George Miller’s Three Thousand Years of Longing (2022) is such a tedious grind from start to finish, it feels three thousand years long in running time. A ponderous and flat entry in the Australian maestro’s slim filmography, which outside of the Mad Max franchise has always been a bit hit and miss, this homage to storytelling and the power of love is a cringey dud.
Alithea Binnie (Tilda Swinton) is a narratologist. That mean she spends her life studying stories. A person who professes to be entirely fine in her own company, the British academic is on a jaunt to a conference in Istanbul, when she finds a bottle in the local souk and a djinn (played by Idris Elba) appears to grant her three wishes. Caught somewhere between disbelieving and astonished, Alithea and the djinn hang out in a hotel room and the supernatural being relates his tragic past, especially how time and time again he ended up in various bottles. Slowly but surely, this lonely pair fall in love.
It’s clear from the opening scenes what attracted George Miller to this project. He has long been interested in mythology and the building blocks of yarn-spinning, especially in the form’s ability to transcend boundaries and borders. But here it’s as if his gigantic talents went on holiday, because what’s left is less Istanbul and more plain old bull.
Laborious, turgid, with the leads possessing zero chemistry, the use of chapter-style headings lend Three Thousand Years of Longing a literary structure, a self-reflective bit of meta commentary, yadda yadda yadda, but this tale never lifts off nor offers a compelling reason to keep with it. Like Tarsem Singh’s The Fall, Miller’s latest is about human creativity, making sense out of our lives, interpreting our travails, our sorrows, our collective past, but the execution feels cheap, the production values cheaper, and it lacks the postmodern charm and eye-popping vividness Tarsem brought to his 2006 gem.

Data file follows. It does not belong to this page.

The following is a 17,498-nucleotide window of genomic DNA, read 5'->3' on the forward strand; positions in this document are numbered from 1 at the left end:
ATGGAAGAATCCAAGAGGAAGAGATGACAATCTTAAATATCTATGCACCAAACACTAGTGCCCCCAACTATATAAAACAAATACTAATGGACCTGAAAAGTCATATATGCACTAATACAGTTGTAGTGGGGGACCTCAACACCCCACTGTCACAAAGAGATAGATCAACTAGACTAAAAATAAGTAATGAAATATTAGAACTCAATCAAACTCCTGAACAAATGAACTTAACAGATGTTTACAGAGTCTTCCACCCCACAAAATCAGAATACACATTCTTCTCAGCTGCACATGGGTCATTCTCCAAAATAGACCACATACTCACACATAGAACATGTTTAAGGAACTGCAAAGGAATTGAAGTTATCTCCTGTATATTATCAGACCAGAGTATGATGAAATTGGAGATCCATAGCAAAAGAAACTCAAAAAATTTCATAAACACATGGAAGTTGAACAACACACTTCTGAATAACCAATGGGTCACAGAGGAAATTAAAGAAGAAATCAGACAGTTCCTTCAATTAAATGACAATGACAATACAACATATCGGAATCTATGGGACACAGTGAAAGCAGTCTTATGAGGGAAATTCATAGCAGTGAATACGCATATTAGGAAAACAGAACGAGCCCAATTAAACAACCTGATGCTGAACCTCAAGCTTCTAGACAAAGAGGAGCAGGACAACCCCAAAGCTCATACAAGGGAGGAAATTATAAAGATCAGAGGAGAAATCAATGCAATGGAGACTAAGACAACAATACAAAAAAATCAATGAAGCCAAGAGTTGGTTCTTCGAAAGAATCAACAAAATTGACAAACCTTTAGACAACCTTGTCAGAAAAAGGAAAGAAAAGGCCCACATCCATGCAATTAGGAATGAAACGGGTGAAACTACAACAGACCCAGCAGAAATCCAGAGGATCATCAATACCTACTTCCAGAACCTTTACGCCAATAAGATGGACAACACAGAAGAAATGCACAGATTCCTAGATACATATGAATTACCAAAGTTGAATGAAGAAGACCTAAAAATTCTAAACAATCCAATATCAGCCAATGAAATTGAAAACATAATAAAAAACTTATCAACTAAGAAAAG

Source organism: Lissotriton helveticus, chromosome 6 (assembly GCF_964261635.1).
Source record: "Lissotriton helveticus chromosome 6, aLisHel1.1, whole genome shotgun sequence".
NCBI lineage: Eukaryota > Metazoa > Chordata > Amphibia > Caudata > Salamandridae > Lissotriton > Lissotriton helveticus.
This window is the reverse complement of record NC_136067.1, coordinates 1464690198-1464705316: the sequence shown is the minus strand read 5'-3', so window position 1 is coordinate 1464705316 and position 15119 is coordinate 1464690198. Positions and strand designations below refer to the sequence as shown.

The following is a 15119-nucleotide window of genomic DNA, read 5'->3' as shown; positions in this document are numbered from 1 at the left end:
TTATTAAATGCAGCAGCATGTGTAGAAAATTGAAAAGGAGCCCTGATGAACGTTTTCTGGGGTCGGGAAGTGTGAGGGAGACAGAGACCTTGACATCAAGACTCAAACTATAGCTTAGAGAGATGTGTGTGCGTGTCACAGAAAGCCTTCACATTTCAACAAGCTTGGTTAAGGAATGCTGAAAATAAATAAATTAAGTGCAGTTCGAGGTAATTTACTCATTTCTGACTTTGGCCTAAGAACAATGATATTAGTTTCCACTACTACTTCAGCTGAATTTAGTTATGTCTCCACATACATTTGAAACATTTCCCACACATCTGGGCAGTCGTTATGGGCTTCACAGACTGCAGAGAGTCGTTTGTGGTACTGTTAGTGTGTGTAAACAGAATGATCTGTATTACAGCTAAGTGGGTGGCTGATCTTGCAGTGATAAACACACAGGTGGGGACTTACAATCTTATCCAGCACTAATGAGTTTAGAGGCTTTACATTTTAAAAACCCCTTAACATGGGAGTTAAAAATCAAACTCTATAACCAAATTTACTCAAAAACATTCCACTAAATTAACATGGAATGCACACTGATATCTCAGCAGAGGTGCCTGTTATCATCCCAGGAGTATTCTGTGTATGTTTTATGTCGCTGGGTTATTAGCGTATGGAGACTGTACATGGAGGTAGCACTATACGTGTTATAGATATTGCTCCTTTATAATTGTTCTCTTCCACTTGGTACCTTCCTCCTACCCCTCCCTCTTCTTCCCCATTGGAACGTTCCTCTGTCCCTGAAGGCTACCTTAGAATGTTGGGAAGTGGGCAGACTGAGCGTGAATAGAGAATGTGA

So, instead of an epic and involving tale exploring love crossing time and space, Three Thousand Years of Longing drones on and on like a boring lecturer on a wet Wednesday afternoon in winter, in which we’re told things but never allowed to feel them for yourselves. There is something so crushingly middlebrow about it all. For a director whose images can sing and who recreated action cinema as visual rock ‘n’ roll, Miller is allowed to drop the ball, he has more than earned that right, he is after all an absolute genius in a certain genre and sphere of movie-making, but him trying to hit us in the feels and make a statement on life, love and our finite existence … it’s flatter than Turkish bread.
Image credit: Kennedy Miller Mitchell. All rights reserved